How digital entrepreneurs can master the essential art of fundraising


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Governments in the Middle East have always known that startups and SMEs form the backbone of their economies, employing the majority of workers and producing the lion’s share of their countries’ non-oil gross domestic product.


But even by regional standards, recent fundraising activity has been intensive. In Saudi Arabia, investment levels in startups in the first half of this year increased by 65% ​​compared to the same period a year earlier, with capital raised in the Kingdom amounting to around one in seven dollars in the region. MENA.

The surge was sparked by deals like that of fintech firm Tamara, which closed a $ 110 million funding round. And in the neighboring United Arab Emirates, nascent companies have attracted $ 755 million over the same period. When you consider the number of these companies that are technology companies, it is obvious that now is the perfect time to be a technology entrepreneur in the region. Every government would be happy to support the next tech unicorn.

Due to the cloud, tech companies have a shorter evolution path and therefore, under ideal circumstances, a shorter path to an initial public offering. But those ideal circumstances all revolve around funding. Investors support the winner, and market share is normally determined by this support. So if you want to be on that fast lane, you just can’t wait for the day when your cash reserves will back you up. You have to find hungry investors who you can turn into believers. They look for a prospect with high growth potential, with the understanding that, for example, growth of just 10% can represent an exponential return on their investment for them. Here are some tips for attracting investors to your business:

1. MAKE YOUR STORY When assessing the value of your business, investors will look beyond the financial aspects to find out your story and vision. Uber, for example, can be valued much less when viewed as a mere carpooling platform than when viewed as a logistics hub. So your story should be about where you are going, rather than where you are, or even how far you’ve come. Take your pitch, some preliminary financial data, capitalization tables, market research, and an information memorandum, and talk to potential funders. Build your story based on their comments, rather than wasting precious hours and days crafting a post that might not resonate.

2. PROTECT YOURSELF (LEGALLY) Be careful not to cede the farm, in terms of articles of association, shareholders’ agreements and veto rights, to investors. Think of legal counsel as one of the most important investments you will make. Don’t settle for the cheapest; rather, hunt for the wiser. From the rounds, seasoned legal experts specializing in venture capital and part of a global firm will be invaluable in protecting you and other shareholders.

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3. BUILD YOUR NETWORK OF INVESTORS Many seem to believe they have to wait for investor presentations, as if cold communication is unthinkable. This is not an optimal approach. You don’t need to find out just about upcoming fundraisers. Try to have a call with a potential investor or investment banker every two weeks, to keep yourself in mind. As you build your network, it helps categorize investors. Identifying an initial set on which to test your pitch can give you invaluable feedback that you can then use to refine your proposal iteratively, to the point that it’s tight as you approach investors who interest you the most. Plus, don’t be afraid to stay in touch with those who rejected you in previous rounds, perhaps on a quarterly or yearly basis. Conversation with investors then tends to be much easier to have than a simple sales pitch.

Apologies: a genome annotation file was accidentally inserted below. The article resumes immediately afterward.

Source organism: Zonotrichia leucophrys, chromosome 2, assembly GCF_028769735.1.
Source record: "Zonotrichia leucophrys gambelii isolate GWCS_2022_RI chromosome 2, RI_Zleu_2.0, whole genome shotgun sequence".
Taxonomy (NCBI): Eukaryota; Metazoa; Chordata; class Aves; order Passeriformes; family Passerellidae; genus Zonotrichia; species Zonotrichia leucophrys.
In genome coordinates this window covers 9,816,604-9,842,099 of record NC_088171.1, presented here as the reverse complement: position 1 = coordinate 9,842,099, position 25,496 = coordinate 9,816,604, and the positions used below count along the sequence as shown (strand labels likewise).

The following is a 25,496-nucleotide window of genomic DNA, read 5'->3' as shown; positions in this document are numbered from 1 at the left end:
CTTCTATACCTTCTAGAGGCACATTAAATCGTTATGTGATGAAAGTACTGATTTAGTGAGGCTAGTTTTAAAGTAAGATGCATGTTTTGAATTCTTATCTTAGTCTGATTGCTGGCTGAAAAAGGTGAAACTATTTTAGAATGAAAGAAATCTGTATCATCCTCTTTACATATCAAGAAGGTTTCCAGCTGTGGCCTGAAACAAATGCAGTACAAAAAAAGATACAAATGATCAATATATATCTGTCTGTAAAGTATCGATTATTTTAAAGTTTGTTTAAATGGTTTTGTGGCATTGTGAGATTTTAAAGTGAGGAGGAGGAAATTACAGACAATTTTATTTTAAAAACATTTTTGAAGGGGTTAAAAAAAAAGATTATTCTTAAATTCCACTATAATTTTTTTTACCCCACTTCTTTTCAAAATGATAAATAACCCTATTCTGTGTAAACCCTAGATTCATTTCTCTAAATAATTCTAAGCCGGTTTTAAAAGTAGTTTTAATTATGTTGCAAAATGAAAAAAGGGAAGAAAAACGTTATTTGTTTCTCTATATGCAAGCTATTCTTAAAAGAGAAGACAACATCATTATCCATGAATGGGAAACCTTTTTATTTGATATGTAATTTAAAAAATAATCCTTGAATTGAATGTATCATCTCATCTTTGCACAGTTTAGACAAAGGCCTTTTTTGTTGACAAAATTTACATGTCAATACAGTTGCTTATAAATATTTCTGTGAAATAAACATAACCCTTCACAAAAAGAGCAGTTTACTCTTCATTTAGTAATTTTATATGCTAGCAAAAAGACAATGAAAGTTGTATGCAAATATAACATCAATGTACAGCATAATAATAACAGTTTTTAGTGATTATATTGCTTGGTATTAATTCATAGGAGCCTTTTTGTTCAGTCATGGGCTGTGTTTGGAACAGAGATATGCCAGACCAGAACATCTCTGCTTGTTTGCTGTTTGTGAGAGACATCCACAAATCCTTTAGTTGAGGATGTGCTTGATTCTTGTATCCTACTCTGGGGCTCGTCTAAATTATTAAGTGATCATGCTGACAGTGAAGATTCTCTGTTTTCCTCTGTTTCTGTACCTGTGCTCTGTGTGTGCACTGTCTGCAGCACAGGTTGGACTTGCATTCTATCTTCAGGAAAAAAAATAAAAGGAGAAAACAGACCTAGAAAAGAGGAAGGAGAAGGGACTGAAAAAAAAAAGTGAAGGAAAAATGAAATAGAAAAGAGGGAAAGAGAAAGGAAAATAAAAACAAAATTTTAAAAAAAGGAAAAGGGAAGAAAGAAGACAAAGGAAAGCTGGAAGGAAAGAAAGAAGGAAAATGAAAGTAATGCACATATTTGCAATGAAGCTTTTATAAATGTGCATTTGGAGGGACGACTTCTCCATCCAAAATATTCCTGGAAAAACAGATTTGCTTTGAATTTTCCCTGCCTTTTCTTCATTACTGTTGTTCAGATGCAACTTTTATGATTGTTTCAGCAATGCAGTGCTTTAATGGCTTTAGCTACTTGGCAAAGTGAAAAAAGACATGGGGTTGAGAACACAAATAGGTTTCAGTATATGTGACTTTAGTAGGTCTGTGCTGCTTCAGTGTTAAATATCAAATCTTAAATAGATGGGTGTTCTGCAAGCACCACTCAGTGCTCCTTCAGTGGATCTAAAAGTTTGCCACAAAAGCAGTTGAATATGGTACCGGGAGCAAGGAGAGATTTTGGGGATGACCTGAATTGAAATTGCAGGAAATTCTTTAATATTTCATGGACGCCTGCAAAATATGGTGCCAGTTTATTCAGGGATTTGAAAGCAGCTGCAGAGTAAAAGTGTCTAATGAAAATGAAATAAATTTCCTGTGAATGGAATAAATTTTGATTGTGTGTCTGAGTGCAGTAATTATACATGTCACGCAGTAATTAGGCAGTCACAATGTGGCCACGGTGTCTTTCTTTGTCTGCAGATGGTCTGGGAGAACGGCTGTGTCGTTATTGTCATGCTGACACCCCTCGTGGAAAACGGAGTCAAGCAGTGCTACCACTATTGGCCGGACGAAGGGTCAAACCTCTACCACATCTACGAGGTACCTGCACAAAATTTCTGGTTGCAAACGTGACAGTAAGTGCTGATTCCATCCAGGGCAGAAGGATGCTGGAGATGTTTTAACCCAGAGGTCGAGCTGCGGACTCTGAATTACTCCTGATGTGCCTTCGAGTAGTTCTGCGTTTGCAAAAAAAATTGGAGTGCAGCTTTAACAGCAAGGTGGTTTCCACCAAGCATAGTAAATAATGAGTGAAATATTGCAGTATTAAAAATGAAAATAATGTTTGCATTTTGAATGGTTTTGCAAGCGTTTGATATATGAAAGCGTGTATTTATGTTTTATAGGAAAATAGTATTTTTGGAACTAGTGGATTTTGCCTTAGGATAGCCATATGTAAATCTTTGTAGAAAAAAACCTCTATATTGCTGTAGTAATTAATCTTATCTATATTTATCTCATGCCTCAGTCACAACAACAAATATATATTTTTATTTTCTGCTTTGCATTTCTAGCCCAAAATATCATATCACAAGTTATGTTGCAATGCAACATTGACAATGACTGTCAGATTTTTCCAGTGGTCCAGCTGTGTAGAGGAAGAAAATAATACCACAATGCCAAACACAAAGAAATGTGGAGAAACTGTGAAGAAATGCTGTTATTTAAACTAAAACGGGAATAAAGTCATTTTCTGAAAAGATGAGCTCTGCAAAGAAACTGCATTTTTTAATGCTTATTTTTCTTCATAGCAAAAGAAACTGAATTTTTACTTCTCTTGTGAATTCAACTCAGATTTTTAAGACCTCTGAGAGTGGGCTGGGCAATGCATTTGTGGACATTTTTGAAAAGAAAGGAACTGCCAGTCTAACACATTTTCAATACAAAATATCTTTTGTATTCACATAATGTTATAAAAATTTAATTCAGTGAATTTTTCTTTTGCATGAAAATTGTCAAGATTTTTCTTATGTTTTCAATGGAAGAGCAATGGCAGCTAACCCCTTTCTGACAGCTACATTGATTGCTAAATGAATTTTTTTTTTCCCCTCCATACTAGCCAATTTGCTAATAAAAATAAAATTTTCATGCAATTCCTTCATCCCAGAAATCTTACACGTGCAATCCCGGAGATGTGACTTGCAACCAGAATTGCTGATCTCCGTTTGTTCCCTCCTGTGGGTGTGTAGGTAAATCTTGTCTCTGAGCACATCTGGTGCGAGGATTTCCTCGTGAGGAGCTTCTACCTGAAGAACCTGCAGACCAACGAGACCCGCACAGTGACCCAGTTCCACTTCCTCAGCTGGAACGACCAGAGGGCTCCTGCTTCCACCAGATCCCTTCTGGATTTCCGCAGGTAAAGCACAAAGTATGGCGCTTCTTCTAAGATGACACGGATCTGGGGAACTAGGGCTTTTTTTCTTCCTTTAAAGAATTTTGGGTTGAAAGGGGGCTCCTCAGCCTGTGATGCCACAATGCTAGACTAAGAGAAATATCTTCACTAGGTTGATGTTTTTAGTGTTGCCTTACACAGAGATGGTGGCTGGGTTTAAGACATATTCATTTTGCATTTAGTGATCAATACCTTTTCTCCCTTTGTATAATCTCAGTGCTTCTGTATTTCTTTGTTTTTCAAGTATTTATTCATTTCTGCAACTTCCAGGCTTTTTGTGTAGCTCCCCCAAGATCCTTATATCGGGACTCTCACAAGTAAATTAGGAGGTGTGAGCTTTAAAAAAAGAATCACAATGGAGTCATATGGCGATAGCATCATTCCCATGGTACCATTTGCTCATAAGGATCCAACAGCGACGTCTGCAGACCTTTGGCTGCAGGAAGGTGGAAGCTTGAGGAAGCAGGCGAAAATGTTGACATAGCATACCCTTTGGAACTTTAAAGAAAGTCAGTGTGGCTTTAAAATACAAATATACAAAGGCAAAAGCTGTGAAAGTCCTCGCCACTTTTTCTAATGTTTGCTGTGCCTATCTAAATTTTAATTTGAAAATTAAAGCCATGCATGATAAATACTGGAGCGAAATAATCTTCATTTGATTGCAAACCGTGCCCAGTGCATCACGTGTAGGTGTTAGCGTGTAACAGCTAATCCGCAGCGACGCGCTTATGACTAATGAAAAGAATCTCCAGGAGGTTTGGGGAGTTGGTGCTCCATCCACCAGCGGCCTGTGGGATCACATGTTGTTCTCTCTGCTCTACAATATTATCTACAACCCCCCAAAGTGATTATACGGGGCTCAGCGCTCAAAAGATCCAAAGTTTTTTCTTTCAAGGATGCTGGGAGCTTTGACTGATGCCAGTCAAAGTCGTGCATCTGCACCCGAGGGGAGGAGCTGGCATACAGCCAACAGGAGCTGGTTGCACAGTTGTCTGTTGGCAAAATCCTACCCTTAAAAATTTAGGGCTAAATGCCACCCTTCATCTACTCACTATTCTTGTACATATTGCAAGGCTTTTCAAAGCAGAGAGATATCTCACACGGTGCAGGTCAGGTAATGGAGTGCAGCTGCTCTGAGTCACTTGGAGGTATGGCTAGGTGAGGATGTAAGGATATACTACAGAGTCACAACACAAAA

Most investors are open to hearing your story, even if they aren’t ready to invest in you yet. Unlike consumers or businesses that may not be in the market for a given product or service, investors and venture capitalists actively seek out businesses with potential. However, when you start to get serious and get into “fundraising mode”, be sure to talk to the decision maker. Many funders use factfinders as a buffer, and the person you talk to can just measure and assess the market on their behalf, or benchmark you against one of your competitors. Always remember to leverage your shareholder network to make sure you are face to face with the decision maker.

4. GET THE RIGHT TIME The deadlines – getting all of your investors to line up to express their interest and sign letters of intent – will be one of your biggest challenges. An advisor from an investment bank can be helpful in getting things done. But while some regional pros will be willing to help you with rounds in the range of $ 10-15 million, you can get by without using them until the Series C turn. Starting with Series C, however, investment bankers can be not only useful, but necessary, and their absence can even deter investors from fully engaging.

Ultimately, don’t forget to collect as much as you can on each fundraising round. Look for more support than you expect to need for the next 18 months. Always try to close each round before the fourth quarter so that you can deploy the funds in the new year. Focus on your growth, as year-over-year progress remains a strong indicator for investors. The area is full of success stories, and you can be one of them. With the right story, well told to the right audience, you can build your network, bide your time, and mount your fundraising campaign with confidence.

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